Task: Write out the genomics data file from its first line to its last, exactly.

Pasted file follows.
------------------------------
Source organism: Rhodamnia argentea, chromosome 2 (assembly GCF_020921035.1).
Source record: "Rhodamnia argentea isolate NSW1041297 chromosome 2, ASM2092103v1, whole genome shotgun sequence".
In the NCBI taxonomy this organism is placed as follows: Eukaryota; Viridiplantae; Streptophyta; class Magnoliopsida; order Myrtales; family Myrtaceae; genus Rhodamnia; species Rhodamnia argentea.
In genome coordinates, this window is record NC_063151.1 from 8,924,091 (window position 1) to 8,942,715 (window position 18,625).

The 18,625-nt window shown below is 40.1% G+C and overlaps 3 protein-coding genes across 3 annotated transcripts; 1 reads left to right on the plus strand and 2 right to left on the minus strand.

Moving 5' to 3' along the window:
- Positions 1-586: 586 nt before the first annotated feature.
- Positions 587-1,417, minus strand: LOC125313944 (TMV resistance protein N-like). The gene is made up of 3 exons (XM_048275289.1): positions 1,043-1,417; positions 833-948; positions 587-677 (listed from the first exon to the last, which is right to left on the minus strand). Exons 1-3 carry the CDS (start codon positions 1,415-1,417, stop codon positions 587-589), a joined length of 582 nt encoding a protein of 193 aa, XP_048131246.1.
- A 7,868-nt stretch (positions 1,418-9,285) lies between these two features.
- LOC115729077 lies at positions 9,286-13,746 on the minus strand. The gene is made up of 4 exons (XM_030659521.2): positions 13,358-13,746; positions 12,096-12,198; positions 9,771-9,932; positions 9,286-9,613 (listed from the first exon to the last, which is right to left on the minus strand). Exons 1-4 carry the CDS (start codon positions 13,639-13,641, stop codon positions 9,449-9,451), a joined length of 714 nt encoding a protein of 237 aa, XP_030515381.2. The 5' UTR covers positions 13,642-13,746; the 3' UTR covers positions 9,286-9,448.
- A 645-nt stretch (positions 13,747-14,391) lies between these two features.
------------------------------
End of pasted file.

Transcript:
Source organism: Rhodamnia argentea, chromosome 2 (assembly GCF_020921035.1).
Source record: "Rhodamnia argentea isolate NSW1041297 chromosome 2, ASM2092103v1, whole genome shotgun sequence".
In the NCBI taxonomy this organism is placed as follows: Eukaryota; Viridiplantae; Streptophyta; class Magnoliopsida; order Myrtales; family Myrtaceae; genus Rhodamnia; species Rhodamnia argentea.
In genome coordinates, this window is record NC_063151.1 from 8,924,091 (window position 1) to 8,942,715 (window position 18,625).

The 18,625-nt window shown below is 40.1% G+C and overlaps 3 protein-coding genes across 3 annotated transcripts; 1 reads left to right on the plus strand and 2 right to left on the minus strand.

Moving 5' to 3' along the window:
- Positions 1-586: 586 nt before the first annotated feature.
- Positions 587-1,417, minus strand: LOC125313944 (TMV resistance protein N-like). The gene is made up of 3 exons (XM_048275289.1): positions 1,043-1,417; positions 833-948; positions 587-677 (listed from the first exon to the last, which is right to left on the minus strand). Exons 1-3 carry the CDS (start codon positions 1,415-1,417, stop codon positions 587-589), a joined length of 582 nt encoding a protein of 193 aa, XP_048131246.1.
- A 7,868-nt stretch (positions 1,418-9,285) lies between these two features.
- LOC115729077 lies at positions 9,286-13,746 on the minus strand. The gene is made up of 4 exons (XM_030659521.2): positions 13,358-13,746; positions 12,096-12,198; positions 9,771-9,932; positions 9,286-9,613 (listed from the first exon to the last, which is right to left on the minus strand). Exons 1-4 carry the CDS (start codon positions 13,639-13,641, stop codon positions 9,449-9,451), a joined length of 714 nt encoding a protein of 237 aa, XP_030515381.2. The 5' UTR covers positions 13,642-13,746; the 3' UTR covers positions 9,286-9,448.
- A 645-nt stretch (positions 13,747-14,391) lies between these two features.